Robert Scmauss

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22/2/14 Q. I am a pattern and model maker and am interested in making kits for gas and heat engines. Could you advise as to engines which are popular but not readily available in kit form? Also where is the best place to obtain plans and drawings for various size engines? Any help will be appreciated. E.J. Williams, 149-A Voelbel Road, Hightstown, NJ 08520.

A. As we noted at the beginning of this column, there are quite a few people interested in doing just what you propose, but lack the information needed to go ahead. We hope that some of our readers will respond to you (and to us) in this regard so that the information can be passed along. We would think that the Fairbanks-Morse 'Z' engines, the IHC engines, the Stover, and several others would make excellent model projects. So far as we know, the avail able scale models have been built from scratch, and that includes taking an original engine, making all the measurements, and then scaling it down to the desired size. We wish we could be more helpful at this time, but quite frankly, there is virtually nothing we know of in the way of printed material at this time.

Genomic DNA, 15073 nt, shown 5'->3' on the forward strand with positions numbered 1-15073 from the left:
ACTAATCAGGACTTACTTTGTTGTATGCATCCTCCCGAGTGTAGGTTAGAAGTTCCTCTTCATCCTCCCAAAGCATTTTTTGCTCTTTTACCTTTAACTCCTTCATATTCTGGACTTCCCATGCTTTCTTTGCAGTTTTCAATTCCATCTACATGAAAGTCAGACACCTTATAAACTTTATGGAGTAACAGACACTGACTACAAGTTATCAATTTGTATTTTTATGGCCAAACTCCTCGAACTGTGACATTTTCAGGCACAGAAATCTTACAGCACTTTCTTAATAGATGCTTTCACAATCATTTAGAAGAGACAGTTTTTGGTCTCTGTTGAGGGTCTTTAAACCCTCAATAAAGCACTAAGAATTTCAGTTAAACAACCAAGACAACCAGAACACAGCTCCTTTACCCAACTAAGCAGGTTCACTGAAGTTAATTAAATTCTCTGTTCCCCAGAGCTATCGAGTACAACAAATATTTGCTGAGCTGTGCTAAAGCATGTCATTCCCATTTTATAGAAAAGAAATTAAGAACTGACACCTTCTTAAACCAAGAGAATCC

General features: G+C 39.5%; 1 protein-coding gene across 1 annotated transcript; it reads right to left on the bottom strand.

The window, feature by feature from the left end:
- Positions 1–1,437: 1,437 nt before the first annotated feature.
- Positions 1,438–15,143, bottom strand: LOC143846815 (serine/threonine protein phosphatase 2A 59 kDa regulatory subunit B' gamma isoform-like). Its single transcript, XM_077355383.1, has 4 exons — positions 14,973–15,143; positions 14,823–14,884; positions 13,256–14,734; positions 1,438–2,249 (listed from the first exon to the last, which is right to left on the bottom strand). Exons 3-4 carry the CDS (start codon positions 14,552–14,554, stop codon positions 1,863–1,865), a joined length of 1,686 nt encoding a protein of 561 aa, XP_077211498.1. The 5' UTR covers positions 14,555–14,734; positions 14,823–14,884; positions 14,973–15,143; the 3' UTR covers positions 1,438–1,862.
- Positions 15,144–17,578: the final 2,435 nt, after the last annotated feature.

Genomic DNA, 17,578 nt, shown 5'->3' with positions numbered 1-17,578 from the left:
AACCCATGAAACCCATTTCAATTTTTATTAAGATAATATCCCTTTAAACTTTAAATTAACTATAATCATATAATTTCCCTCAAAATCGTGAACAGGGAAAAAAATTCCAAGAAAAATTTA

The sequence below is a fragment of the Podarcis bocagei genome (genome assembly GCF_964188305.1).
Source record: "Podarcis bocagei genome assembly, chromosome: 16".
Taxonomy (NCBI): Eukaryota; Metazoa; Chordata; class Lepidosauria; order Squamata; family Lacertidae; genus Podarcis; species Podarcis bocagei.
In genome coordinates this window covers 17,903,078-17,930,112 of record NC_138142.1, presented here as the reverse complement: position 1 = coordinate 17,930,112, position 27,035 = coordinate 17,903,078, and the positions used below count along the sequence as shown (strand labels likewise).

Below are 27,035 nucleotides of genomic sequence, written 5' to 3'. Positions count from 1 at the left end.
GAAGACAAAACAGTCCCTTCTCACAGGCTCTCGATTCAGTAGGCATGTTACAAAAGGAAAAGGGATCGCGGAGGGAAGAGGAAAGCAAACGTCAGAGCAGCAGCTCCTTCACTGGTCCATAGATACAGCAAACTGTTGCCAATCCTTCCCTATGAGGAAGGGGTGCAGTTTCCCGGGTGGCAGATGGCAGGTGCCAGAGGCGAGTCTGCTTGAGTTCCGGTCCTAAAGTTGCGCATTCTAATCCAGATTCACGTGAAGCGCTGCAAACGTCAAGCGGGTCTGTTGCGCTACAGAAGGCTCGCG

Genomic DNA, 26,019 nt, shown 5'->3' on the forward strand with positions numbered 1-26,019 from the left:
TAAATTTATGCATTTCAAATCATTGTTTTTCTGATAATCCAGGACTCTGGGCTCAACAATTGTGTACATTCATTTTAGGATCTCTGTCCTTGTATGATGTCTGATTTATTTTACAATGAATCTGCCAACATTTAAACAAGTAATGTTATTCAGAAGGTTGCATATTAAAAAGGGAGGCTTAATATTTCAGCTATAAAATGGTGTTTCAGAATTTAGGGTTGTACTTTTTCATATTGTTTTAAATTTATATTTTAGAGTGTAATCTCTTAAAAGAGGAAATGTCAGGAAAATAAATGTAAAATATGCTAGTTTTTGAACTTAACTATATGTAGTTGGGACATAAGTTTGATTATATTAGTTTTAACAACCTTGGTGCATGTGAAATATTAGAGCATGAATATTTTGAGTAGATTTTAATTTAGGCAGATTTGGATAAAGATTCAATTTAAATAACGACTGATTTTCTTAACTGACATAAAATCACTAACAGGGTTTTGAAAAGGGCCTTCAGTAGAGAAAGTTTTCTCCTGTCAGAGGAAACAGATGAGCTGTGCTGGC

22/2/15 Q. Can anyone help me identify this engine? I thought the Webster magneto listing in the December GEM would help, but the bracket on this engine isn't listed. The closest I can find is A303K179A for a Field-Brundage 1? HP. Alan King's Gas Engines, Vol. 6 does not have anything like it. Some part numbers include: water hopper, DD213-A; carburetor DD30A. Would appreciate hearing from anyone that can help. H. Rossow, Box 15, Weston, ID 83286.

22/2/16 Q. Need help in identifying this engine- see photo. The man I bought it from thought it might have been used on a bicycle. I've been told it is Simplex. Bernard Marvel, RR 1, Box 44, Browning, IL 62624.

22/2/17 Q. Would like to know the year built for the following two engines, and would like to know where to obtain owner's manuals for same: IHC LA, 1 1?-2 ?HP, s/n LA6353, IHC LB, 1 ?-2 ? HP, s/n/ LBA 108990. John W. Lewis, 4386 N. Five Mile Rd., Route 3, Williamsburg, Ml 49690.

A. The LA was built in 1937; the LB was built in 1946. Contact the GEM office-I believe they have an operator's manual.